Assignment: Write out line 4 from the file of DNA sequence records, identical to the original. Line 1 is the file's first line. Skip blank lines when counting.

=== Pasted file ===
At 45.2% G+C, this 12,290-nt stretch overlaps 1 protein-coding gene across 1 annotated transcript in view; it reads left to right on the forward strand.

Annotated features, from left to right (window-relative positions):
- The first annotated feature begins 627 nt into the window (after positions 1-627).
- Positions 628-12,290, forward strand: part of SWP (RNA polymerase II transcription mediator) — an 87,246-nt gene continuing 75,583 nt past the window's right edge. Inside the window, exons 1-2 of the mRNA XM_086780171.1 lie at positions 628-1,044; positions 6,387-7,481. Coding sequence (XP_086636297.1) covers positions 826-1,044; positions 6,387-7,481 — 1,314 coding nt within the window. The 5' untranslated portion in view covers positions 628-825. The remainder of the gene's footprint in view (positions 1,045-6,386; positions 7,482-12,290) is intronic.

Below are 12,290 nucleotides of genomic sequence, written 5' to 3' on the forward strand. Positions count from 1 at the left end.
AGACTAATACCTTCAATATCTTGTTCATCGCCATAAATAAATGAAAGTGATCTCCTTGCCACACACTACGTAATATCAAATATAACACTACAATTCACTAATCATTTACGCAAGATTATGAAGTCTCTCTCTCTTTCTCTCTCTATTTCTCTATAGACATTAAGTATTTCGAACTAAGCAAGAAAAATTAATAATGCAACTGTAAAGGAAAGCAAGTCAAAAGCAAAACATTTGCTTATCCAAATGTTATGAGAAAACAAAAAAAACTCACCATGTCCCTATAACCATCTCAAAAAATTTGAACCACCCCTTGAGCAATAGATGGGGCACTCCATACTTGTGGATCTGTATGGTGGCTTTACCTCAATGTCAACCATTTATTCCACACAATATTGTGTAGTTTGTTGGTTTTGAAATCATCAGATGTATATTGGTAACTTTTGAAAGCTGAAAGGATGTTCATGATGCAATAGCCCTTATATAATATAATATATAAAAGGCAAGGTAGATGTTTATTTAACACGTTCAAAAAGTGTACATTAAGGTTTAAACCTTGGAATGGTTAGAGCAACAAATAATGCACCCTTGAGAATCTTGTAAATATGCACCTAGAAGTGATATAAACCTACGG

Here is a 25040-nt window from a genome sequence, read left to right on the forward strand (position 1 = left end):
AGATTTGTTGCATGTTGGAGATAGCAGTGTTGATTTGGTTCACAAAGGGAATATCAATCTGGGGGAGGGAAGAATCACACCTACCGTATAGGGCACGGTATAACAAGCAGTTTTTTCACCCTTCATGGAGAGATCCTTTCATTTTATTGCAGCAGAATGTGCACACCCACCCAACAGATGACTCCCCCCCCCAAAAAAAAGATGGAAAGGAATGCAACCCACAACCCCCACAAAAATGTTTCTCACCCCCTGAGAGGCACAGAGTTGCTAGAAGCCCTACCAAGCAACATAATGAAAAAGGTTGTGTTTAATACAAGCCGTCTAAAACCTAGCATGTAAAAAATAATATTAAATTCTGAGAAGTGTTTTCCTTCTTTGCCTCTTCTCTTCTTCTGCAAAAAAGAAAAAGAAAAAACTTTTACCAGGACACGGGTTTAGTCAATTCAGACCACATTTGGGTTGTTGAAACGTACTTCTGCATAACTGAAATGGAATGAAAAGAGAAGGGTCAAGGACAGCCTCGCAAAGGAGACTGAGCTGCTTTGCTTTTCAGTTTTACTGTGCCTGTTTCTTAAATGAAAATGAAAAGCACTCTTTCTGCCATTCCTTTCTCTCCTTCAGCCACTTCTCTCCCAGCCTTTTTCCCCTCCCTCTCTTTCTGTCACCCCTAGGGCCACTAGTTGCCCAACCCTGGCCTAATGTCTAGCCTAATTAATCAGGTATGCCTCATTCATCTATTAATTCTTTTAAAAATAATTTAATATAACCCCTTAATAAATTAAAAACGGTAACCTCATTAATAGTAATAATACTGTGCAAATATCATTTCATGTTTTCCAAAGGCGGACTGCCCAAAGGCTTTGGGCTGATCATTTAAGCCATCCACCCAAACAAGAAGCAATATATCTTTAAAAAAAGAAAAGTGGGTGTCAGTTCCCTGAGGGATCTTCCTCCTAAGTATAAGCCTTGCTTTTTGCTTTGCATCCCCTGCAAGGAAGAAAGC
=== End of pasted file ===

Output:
- Positions 628-12,290, forward strand: part of SWP (RNA polymerase II transcription mediator) — an 87,246-nt gene continuing 75,583 nt past the window's right edge. Inside the window, exons 1-2 of the mRNA XM_086780171.1 lie at positions 628-1,044; positions 6,387-7,481. Coding sequence (XP_086636297.1) covers positions 826-1,044; positions 6,387-7,481 — 1,314 coding nt within the window. The 5' untranslated portion in view covers positions 628-825. The remainder of the gene's footprint in view (positions 1,045-6,386; positions 7,482-12,290) is intronic.